Gordon Edes
5 min readApr 6, 2020


I have known Ned Colletti since he was a sportswriter covering hockey in Philadelphia, 40 years ago. He has been a media relations director (Cubs), assistant GM (Cubs and Giants), a GM (Dodgers), a college instructor (Pepperdine), TV baseball analyst (SportsNet LA), and now, in perhaps the most startling career change, a scout for the San Jose Sharks of the NHL.

Oh, and he is an author, collaborating with long-time journalist Joseph Reaves on “The Big Chair: The Smooth Hops and Bad Bounces from the Inside World of the Acclaimed Los Angeles Dodgers General Manager.”

Ned became GM of the Dodgers on Nov. 16, 2005. His run as GM, which included serving under the notorious Frank McCourt, ended with the hiring of Andrew Friedman after the 2014 season. On his watch, the Dodgers went to the postseason five times, losing the NLCS three times. The Dodgers have gone to the postseason all five seasons since Friedman became GM, going to the World Series twice, but still have yet to win a Series for the first time since 1988, the year of Kirk Gibson’s epic pinch-hit home run off the Eck.

Colletti was involved in two, headline-generating trades with the Red Sox. At the trading deadline in 2008, he acquired Manny Ramirez in a three-team swap in which the Sox landed Jason Bay from Pittsburgh. And in 2012, one of the biggest trades in baseball history (and an unmatched salary dump by the Sox, who shed $250 million in salary while giving the Dodgers $12 million), he acquired four-time All-Star Adrian Gonzalez, four-time All-Star Carl Crawford, three-time All-Star Josh Beckett, and versatile infielder Nick Punto.

In this excerpt from The Big Chair, the trade has been agreed upon, but it’s not yet official. The players involved still have to undergo physicals. Ned describes what happened, up to and including the moment the players arrive in L.A.

Physicals are always important, but sometimes time prohibits a thorough look. Many trades are completed with one trainer speaking to another after reviewing medical information — without ever laying eyes on a player or doing an X-ray or MRI. One trainer needs to trust and know the other trainer — know who has no problem lying and who is thorough and honorable.

Baseball may be the national pastime, may be a family game, and may be as American as apple pie. But baseball is also a billion-dollar business of ruthless individuals. You need to learn who you can trust and who you can’t. By the time we even came close to wrapping up the physicals, it was too late to make any formal announcement even though the news was all over the media. The Red Sox players cleared waivers. But on our end, Sands and De La Rosa hadn’t, so they would need to be players to be named later. And we still had one potential speed bump ahead: As a player with ten years’ major-league experience, five with the Sox, Beckett had a built-in no-trade clause. And while Crawford didn’t have the same five/ten protection, he did have a limited no-trade clause in his contract and the Dodgers were on a list of teams he could reject. Adrian had a limited no-trade clause in his contract as well, but the Dodgers weren’t one of the teams on his list.

First thing Saturday morning, Boston time, Ben Cherington called Beckett and Crawford to get them to agree to the trade. He needed their approval in writing. And he was getting it. Finally, we were ready to announce the deal.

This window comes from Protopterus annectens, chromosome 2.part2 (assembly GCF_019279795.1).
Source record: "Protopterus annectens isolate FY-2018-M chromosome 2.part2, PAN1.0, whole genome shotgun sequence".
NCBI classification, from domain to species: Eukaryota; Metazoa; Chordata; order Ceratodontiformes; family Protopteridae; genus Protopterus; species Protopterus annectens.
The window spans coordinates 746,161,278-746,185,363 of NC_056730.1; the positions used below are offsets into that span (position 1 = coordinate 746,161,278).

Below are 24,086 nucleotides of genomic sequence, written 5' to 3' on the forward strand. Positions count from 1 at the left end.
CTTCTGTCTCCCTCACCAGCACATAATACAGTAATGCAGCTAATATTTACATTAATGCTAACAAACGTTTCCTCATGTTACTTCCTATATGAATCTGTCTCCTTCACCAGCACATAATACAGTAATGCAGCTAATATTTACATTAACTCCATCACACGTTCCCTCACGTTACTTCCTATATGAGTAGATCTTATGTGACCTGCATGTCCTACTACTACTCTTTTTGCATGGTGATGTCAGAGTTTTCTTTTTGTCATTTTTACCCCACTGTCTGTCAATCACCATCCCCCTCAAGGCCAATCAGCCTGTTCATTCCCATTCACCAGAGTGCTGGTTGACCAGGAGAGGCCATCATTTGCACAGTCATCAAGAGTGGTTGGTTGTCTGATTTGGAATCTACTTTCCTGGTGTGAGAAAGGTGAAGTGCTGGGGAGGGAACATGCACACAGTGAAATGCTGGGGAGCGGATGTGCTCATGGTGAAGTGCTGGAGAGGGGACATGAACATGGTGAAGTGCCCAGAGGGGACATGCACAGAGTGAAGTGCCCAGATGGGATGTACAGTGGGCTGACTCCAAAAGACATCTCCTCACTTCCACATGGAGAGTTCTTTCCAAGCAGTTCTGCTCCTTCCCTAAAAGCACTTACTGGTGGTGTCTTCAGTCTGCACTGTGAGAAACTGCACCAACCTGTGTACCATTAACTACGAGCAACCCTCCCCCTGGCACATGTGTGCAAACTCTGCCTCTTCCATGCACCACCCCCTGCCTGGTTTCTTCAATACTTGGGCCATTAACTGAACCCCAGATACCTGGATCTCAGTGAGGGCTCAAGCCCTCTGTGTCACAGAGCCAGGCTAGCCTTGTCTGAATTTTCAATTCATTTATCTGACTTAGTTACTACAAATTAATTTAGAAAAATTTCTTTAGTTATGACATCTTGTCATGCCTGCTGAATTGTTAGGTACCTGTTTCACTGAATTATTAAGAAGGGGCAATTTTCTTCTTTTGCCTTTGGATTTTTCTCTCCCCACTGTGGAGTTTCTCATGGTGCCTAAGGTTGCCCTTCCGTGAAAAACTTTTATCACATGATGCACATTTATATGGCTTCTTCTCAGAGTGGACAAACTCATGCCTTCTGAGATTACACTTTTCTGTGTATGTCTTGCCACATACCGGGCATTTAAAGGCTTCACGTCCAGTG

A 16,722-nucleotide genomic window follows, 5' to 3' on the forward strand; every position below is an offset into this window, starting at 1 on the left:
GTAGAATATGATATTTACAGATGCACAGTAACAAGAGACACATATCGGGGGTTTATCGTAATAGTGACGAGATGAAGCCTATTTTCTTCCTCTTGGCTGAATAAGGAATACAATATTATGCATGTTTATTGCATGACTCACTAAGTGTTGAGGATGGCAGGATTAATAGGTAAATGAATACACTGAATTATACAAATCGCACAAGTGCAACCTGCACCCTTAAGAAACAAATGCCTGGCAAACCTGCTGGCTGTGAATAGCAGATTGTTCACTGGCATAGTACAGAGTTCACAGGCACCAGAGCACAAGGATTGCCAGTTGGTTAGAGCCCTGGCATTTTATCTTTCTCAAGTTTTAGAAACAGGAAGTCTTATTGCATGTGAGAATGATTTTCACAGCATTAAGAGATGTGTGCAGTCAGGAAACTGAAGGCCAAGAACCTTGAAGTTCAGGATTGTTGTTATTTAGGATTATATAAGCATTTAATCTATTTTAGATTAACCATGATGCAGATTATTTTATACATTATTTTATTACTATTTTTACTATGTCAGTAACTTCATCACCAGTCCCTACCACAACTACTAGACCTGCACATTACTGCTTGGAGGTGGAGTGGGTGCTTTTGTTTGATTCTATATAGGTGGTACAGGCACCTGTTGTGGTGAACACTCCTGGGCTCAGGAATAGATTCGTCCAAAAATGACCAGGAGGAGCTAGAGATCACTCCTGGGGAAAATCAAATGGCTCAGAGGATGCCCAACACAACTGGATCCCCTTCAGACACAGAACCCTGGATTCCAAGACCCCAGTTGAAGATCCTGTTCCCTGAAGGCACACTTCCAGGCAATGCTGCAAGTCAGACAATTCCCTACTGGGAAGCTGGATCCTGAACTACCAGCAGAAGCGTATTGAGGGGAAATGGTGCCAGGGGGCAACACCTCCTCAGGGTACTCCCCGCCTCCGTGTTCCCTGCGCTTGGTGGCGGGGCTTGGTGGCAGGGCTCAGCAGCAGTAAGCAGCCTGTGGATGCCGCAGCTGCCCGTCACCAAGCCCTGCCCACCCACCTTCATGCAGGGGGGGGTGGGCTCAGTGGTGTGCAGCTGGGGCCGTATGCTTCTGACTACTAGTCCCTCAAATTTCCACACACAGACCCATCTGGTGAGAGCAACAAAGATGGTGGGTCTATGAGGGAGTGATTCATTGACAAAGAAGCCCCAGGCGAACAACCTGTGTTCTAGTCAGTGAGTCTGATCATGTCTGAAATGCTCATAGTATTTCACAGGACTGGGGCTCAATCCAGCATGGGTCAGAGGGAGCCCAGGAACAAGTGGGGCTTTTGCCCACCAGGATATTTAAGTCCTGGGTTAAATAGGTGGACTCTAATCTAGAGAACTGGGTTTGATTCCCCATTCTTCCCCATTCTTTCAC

Needless to say, we were incredibly excited. The Guggenheim guys were so fired up, they ordered “the Hardware” to Boston right away. “The Hardware” was what they called the private corporate jet. They sent it to Logan International Airport — the airport the McCourt family helped build — to pick up Adrian, Nick and Josh.

We still were waiting to make a formal announcement when I jumped the gun. I gave the go-ahead for the plane to take off for Los Angeles. We had a home game at six o’clock that night, Pacific time, and I wanted the new guys in the lineup if at all possible.

The Hardware had barely cleared Logan’s airspace when my cellphone rang. It was Joe Torre, newly named executive vice president of operations for Major League Baseball. “Are you flying these guys to L.A.?”

I said we were.

“Do you know Commissioner Selig is still debating whether or not to approve the deal and the cash?’’ Torre asked.

“Well, obviously, I didn’t know that, Joe.” I knew it wasn’t official, but I must have felt the commissioner’s office was good with the deal after my conversation with Halem. “I admit, I made a mistake, Joe.”

“All right,” Torre said. “Let me talk to the commissioner and I hope that, you know, nothing comes out of this fine-wise or a rejection.”

I offered to turn the plane around if the commissioner wanted.

“Gimme a little while,” Torre said.

A few minutes later he called back. “Okay, the commissioner’s approved it, but I gotta tell ya, he’s not too happy with you guys jumping on the gun on getting the players there.’’

A few hours later, Dodger Stadium was electric. Clayton Kershaw was on the mound. He gave up three hits and struck out eight in eight innings. But the real magic came in the bottom of the first inning when Adrian Gonzalez, in his first at-bat as a Dodger, hit a three-run home run off Josh Johnson. Pandemonium! Welcome to Hollywood, A-Gone!

One interesting sidelight of the trade was how the media reported it. Every reference I ever saw said the Dodgers acquired Adrian Gonzalez, Josh Beckett, Carl Crawford, and Nick Punto. It was understandable given the All-Star caliber of the other three players, but I felt bad for Nick Punto. It was always…and Nick Punto. When we met, I told him I thought Nick was his middle name. I figured his name was “And.”



Gordon Edes

Gordon Edes was an award-winning sportswriter for 35 years and spent nearly five years as the historian for the Boston Red Sox